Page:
History

The Kai Iwi Lakes and surrounding Omamari district have important associations with early Maori history. In the coming of the Maori, Sir Peter Buck recalls the traditions of the Mamari Canoe which brought people to the Hokianga and Kaipara districts:-

 

The Mamari Canoe under Nukutawhiti finally landed at Hokianga Heads where Nukutawhiti, Runanui his brother-in-law and others settled. The canoe however sailed south and was wrecked on the Ripiro beach about 10 miles south of Maunganui Bluff. The unfortunate spot was commemorated by the name of Omamari.

 

Few records are available on Maori settlement patterns around the Kai Iwi Lakes. Early maps of the area record the remains of a pa on the main ridge south of Lake Kai Iwi and former burial grounds at Promenade Point and Pine Beach.

 

During the early part of this century lakes Kai Iwi, Taharoa and Waikere along with Shag Lake and an unnamed lake north west of Lake Waikere were known as the Rotorima lakes (five lakes). The lakes district was at the time a major gum digging area. Five gum diggers huts were observed on the western shores of Lake Kai Iwi in the late 1870?s. In 1892 there was a small gum digging camp including a general store on the eastern shores of Lake Taharoa. In 1908 a camp was established on the eastern shores of Shag Lake. The largest gumdiggers camp (Jacksons) was established near Johnsons Swamp south of lake Kai Iwi.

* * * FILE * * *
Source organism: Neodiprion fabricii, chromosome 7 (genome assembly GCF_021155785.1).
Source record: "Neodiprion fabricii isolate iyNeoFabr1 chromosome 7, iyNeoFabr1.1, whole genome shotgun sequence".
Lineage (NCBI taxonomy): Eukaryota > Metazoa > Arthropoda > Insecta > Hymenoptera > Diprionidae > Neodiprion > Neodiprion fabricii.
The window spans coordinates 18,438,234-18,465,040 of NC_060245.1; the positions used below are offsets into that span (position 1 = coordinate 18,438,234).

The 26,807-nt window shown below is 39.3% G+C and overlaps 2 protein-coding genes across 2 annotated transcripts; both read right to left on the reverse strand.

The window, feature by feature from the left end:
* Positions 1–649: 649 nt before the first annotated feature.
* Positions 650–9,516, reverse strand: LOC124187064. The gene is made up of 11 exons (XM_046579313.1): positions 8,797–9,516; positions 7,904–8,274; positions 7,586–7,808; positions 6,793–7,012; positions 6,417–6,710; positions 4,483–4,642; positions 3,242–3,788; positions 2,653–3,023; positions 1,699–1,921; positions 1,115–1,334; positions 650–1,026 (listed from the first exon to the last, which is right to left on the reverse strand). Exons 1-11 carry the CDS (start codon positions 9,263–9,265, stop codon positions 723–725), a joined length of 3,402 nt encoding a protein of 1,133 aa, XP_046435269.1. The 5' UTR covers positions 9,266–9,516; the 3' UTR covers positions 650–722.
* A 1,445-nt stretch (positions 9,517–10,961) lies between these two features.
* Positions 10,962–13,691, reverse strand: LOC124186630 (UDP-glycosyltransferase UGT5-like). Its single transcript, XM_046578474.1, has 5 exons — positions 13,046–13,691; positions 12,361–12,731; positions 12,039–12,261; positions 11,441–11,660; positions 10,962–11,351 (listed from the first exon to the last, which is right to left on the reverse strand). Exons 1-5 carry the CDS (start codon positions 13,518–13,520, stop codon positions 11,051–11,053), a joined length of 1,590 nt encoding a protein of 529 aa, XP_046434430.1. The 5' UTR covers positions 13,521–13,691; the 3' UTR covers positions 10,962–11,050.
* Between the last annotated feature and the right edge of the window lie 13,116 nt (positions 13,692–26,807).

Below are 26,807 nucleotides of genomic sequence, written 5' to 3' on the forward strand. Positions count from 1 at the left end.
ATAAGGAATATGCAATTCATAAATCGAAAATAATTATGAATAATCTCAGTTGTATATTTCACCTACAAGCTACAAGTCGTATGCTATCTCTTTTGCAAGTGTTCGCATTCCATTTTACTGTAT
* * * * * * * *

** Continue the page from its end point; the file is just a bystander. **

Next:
In the early 1900?s an attempt was made by the Hall Brothers to drain lake Kai Iwi for gum recovery operations. A drain was dug from the present lake Kai Iwi outlet to Johnsons swamp and the lake lowered by about 2 metres. At about the same time gum was being recovered from Lake Waikere with the aid of a diving bell.

 

In 1921 the Crown set aside a large area of land between Lake Taharoa and the west coast for gum recovery operations. The swamps in the area were bored with hand augers in the hope of recovering gum chips. The operations met with little success and by the late 1920?s most gumdiggers had left the area. Few signs remain of the gum digging operations around the lakes. A gumdiggers hut from the shores of Lake Kai Iwi is now situated at the Dargaville Maritime Museum.

 

The Crown in 1928 set aside 8.5 hectares on the eastern shores of Lake Taharoa as a scenic reserve. Lake Taharoa and the surrounding land was added to the scenic reserve in 1952. In 1962 Lake Kai Iwi and Lake Taharoa and the surrounding land were declared a recreations reserve to be known as the Taharoa domain. Administration and control of the reserve was vested in the Hobson Country Council in its capacity as the Taharoa Domain Board under the Reserves and Domains Act, 1953. Lake Waikere and the surrounding land were incorporated into the domain in 1968.